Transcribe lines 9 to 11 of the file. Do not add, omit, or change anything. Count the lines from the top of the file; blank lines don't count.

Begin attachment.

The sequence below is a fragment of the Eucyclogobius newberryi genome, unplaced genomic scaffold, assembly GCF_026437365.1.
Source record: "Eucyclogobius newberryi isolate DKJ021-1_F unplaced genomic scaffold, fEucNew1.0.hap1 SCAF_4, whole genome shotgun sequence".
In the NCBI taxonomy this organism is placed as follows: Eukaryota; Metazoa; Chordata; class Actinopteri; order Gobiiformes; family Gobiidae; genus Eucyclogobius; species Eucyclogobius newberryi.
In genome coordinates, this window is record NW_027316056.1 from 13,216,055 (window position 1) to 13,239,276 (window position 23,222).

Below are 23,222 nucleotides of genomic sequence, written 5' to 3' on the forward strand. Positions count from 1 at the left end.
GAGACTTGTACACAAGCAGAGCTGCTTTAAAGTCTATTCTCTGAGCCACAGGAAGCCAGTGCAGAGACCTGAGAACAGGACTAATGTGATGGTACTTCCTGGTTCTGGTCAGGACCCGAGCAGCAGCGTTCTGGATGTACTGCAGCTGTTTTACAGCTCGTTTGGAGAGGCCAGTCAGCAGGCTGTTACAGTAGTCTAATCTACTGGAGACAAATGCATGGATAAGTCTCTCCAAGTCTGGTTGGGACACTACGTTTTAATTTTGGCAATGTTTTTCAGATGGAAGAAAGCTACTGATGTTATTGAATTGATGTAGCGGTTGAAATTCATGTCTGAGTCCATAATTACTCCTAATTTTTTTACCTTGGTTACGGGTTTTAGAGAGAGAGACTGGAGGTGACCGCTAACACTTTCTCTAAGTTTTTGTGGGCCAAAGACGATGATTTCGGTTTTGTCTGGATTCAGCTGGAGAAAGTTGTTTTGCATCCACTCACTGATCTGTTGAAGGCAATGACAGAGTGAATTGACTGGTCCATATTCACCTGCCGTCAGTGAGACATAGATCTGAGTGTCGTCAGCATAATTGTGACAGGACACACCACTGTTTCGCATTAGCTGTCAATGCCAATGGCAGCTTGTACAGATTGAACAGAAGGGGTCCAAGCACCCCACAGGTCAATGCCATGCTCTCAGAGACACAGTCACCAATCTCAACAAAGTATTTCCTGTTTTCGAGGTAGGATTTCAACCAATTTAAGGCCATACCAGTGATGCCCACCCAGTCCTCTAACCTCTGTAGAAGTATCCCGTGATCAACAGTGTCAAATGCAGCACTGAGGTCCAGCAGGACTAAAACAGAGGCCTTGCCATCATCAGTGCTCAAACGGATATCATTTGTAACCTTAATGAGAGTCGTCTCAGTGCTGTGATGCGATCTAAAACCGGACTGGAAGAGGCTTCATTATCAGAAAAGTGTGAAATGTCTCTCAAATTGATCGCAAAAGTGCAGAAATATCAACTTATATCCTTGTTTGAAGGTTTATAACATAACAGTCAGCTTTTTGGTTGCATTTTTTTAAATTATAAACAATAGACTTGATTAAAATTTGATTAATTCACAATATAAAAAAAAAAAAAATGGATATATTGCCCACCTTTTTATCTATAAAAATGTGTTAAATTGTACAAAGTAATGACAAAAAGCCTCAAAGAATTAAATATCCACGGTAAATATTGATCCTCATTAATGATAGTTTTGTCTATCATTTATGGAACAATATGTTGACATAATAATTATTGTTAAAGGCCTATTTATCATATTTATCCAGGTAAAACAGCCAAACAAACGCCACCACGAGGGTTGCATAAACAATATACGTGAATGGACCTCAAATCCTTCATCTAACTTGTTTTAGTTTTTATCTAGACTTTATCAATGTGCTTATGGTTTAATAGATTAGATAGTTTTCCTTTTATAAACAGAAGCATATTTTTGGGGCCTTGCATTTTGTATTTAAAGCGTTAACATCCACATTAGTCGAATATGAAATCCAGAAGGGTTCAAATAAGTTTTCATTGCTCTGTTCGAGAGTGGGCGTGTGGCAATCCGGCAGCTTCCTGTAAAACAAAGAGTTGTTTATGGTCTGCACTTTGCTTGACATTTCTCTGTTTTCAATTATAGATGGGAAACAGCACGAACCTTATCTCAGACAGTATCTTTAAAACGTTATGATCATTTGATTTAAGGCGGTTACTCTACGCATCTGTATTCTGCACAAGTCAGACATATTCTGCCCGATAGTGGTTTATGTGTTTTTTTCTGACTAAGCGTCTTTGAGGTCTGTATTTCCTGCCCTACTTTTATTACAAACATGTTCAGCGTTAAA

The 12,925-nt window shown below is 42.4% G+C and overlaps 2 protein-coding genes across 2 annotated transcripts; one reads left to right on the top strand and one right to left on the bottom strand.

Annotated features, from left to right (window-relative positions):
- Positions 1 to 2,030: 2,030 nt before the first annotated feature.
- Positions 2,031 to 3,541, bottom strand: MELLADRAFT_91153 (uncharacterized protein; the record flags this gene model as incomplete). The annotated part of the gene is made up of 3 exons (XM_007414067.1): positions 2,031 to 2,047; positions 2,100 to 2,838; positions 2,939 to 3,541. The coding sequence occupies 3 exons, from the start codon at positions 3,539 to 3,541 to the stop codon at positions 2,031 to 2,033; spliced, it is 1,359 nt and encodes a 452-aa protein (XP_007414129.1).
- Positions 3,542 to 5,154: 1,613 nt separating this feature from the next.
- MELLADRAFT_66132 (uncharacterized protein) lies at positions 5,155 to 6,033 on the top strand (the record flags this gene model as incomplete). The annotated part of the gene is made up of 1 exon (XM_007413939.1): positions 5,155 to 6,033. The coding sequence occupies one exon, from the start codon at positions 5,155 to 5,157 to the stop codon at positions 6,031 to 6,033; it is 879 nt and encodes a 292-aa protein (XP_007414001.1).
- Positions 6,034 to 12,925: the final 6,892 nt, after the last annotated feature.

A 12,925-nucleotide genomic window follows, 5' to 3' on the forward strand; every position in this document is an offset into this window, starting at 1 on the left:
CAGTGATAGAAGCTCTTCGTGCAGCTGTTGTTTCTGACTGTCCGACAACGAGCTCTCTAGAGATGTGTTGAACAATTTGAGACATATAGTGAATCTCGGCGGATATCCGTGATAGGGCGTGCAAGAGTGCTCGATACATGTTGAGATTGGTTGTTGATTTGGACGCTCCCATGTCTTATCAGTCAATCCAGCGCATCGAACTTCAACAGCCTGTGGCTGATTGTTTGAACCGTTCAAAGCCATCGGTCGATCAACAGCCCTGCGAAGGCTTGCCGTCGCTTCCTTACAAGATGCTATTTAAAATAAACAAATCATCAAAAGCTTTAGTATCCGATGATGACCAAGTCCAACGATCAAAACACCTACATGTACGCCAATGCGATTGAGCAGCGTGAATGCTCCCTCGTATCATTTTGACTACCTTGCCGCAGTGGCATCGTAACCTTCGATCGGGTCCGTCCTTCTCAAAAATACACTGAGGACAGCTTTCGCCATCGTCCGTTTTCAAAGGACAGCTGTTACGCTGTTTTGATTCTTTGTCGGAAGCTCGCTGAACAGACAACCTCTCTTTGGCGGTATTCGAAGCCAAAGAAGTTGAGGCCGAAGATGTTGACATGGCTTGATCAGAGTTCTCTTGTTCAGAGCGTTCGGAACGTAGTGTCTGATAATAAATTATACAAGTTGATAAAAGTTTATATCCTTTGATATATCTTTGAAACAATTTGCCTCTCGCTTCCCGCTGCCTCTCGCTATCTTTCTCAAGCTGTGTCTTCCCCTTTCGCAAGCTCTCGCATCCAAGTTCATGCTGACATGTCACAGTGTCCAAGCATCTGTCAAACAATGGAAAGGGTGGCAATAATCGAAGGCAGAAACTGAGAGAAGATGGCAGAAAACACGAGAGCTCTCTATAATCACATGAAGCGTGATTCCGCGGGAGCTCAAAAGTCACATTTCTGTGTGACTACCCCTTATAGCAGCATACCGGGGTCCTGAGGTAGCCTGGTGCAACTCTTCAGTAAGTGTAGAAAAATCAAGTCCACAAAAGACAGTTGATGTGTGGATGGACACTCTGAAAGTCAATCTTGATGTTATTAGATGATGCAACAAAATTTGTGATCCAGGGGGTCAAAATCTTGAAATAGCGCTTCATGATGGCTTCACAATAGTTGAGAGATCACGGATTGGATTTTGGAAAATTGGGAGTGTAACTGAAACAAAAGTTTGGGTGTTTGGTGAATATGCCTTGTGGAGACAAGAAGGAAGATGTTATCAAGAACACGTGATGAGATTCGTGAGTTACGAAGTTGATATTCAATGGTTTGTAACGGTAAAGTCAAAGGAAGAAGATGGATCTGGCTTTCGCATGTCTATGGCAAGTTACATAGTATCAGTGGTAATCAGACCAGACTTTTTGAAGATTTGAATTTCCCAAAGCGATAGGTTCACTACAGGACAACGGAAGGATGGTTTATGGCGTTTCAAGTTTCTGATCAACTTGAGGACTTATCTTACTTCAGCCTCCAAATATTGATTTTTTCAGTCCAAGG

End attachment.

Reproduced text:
- Positions 1 to 2,030: 2,030 nt before the first annotated feature.
- Positions 2,031 to 3,541, bottom strand: MELLADRAFT_91153 (uncharacterized protein; the record flags this gene model as incomplete). The annotated part of the gene is made up of 3 exons (XM_007414067.1): positions 2,031 to 2,047; positions 2,100 to 2,838; positions 2,939 to 3,541. The coding sequence occupies 3 exons, from the start codon at positions 3,539 to 3,541 to the stop codon at positions 2,031 to 2,033; spliced, it is 1,359 nt and encodes a 452-aa protein (XP_007414129.1).
- Positions 3,542 to 5,154: 1,613 nt separating this feature from the next.